Bi Bookshelf: Speak Its Name by Kathleen Jowitt

Book review: “Speak Its Name” by Kathleen Jowitt ( Currently £5.90 for Kindle on Amazon: here.

There are a fair few romances out there in which characters are guided by their faith to resolve issues relating to love, and a good number of stories in which LGBT characters move on from the faith of their childhood to a belief system that is more accepting.

There are also plenty of non-fiction books whose aim is resolving conflicting issues of faith and sexuality, and I dare say a reasonable number aimed at people in mixed-faith relationships. However, there seems to be a gap in the market when it comes to LGBT romance that addresses issues of faith, particularly with regard to stories set in the current century (not to disrespect several well-loved authors whose historical characters have both faith and a healthy attitude towards their own sexuality). Having said all that, then, it’s quite surprising that this book sat on my shelf for nearly a year before the author sent me a gentle prompt asking if anyone I knew could review it. Which I unhesitatingly did, resulting in much joy.

Lydia is returning to Stancester’s highly regarded university for a second year, having secured a place in the halls of residence, rather than in a shared house with her friends, by virtue of her appointment as a Hall Officer for the Christian Fellowship. She is tasked with mentoring any Christian students in residence and encouraging others to join the fold. Like many communities, Stancester University includes several different Christian denominations, which have organised themselves into a smaller number of Societies, affiliated to the Students’ Union, and with not-entirely-intelligible names. Although most of these Societies have overlapping memberships and organise group activities together, the Christian Fellowship tends to hold itself apart from – and thinks itself above – the others.

Lydia’s first act of rebellion comes when she decides to take part in an inter-Society overnight Vigil – against the advice of the other Hall Officers and committee members – and is paired with Colette, a Methodist living in a mostly-Christian shared house, as providers of food for all those taking part. Lydia tries to suppress her attraction to Colette, who is unashamedly bisexual, but finds herself spending more and more time at Colette’s house following the Vigil. Meanwhile ructions have broken out in the Students’ Union and the Societies, after an outspoken student has challenged whether the Christian Fellowship is being entirely honest in its name, or if it would be better renamed as the Evangelical Christian Fellowship. The other committee members insist Lydia helps with their campaign to keep the name with which they started the year, and she finds herself drawn into the complex political situation in spite of other matters needing to take priority in her thoughts.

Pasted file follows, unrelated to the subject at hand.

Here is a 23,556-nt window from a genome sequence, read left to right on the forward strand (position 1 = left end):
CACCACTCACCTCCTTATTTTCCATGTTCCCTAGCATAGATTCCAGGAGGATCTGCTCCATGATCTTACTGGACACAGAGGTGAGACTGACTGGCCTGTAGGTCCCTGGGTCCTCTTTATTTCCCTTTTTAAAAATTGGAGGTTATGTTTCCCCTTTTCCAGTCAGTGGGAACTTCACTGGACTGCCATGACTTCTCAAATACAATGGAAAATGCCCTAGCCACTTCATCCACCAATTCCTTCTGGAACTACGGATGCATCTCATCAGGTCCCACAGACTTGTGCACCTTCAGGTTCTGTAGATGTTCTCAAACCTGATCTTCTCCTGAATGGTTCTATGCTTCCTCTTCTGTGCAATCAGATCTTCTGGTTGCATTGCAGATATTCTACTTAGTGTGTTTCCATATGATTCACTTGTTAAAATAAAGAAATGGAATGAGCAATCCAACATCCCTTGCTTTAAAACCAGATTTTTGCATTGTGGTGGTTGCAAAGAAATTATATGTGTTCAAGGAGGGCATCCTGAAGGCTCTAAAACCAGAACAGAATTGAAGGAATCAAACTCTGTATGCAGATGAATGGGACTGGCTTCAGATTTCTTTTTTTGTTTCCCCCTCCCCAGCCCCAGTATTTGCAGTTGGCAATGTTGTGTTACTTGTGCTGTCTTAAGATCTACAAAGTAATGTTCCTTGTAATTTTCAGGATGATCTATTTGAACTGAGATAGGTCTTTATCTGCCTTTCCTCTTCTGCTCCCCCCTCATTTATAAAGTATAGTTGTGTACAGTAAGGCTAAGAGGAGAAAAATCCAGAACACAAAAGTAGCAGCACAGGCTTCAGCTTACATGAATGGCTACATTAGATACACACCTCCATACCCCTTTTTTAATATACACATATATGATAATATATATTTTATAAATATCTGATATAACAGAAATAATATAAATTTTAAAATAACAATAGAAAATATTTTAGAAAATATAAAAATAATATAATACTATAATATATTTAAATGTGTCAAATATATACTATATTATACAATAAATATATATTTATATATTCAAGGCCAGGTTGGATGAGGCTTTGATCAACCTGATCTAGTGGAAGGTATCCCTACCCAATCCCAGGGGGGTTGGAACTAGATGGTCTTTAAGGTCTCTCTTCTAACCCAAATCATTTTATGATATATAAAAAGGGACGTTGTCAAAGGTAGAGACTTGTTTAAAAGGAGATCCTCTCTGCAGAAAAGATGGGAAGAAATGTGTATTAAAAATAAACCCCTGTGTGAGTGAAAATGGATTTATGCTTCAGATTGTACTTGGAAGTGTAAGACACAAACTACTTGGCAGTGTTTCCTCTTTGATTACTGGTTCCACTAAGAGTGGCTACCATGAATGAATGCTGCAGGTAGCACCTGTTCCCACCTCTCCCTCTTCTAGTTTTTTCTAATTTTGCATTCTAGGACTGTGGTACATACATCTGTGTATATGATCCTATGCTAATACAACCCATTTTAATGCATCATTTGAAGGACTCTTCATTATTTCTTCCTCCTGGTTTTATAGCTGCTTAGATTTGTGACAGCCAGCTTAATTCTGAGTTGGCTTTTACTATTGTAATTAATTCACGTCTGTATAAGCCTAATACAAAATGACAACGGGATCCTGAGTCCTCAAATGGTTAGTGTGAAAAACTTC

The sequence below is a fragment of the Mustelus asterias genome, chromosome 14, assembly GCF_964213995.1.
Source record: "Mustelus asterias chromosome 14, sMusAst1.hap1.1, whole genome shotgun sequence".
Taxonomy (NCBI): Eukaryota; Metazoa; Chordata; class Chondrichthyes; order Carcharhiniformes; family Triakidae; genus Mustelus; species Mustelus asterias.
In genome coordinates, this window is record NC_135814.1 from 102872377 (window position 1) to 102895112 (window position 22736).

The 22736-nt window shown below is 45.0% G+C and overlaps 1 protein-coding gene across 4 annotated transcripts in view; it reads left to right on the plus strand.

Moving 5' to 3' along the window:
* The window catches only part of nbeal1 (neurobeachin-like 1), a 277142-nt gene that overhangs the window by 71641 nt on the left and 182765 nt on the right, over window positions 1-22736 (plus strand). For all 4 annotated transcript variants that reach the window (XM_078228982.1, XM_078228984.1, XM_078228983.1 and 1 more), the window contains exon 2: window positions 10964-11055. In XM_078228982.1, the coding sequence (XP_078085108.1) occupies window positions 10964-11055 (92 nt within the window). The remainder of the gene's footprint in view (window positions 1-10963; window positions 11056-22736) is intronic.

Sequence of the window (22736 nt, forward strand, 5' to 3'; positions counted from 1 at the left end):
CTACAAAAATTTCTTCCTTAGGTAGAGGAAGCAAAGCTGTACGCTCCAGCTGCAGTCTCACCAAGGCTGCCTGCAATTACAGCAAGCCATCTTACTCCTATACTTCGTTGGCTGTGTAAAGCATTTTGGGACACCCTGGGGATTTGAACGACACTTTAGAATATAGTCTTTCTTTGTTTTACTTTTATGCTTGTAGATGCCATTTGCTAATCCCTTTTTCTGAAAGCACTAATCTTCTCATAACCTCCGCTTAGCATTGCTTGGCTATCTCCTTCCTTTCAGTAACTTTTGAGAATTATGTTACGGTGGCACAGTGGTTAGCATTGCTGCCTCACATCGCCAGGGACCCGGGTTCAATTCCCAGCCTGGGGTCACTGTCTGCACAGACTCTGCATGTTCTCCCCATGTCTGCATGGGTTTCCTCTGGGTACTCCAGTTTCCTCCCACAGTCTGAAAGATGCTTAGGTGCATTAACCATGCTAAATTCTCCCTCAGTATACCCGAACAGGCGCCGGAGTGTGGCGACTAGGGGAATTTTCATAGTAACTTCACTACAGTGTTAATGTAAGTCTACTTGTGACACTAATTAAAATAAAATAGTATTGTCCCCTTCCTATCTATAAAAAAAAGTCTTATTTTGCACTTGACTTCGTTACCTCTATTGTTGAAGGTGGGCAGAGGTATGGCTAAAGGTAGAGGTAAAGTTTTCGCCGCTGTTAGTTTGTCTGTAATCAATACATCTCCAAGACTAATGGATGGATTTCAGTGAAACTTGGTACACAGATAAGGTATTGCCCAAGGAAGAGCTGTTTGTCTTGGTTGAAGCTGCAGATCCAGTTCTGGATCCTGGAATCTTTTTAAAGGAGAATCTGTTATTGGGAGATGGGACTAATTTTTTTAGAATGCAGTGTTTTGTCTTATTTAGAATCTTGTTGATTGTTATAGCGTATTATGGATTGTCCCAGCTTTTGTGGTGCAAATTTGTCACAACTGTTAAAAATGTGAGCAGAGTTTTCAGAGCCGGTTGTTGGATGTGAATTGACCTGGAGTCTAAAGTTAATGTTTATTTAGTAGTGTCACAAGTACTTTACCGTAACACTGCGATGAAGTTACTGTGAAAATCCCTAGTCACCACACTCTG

This really was a fabulous book. Lydia’s friends come in all varieties of faiths – and none – and exhibit a wide range of attitudes to their own sexuality as well as that of others. Lydia’s family, too, show a host of different attitudes towards their collectively taught beliefs, and most surprise her with their attitudes when she finally tells them where her affections lie. Highly recommended for anyone who has ever been involved in student or local politics, has sat on a committee or has even the vaguest passing interest in how other faiths and denominations work in the 21st Century – including me: I’ve never got the hang of the various factions within the Anglican Church, never mind all the others. I hope we don’t have too long to wait for another novel from this author.

Stevie Carroll
Review previously posted on The Good, the Bad and the Unread (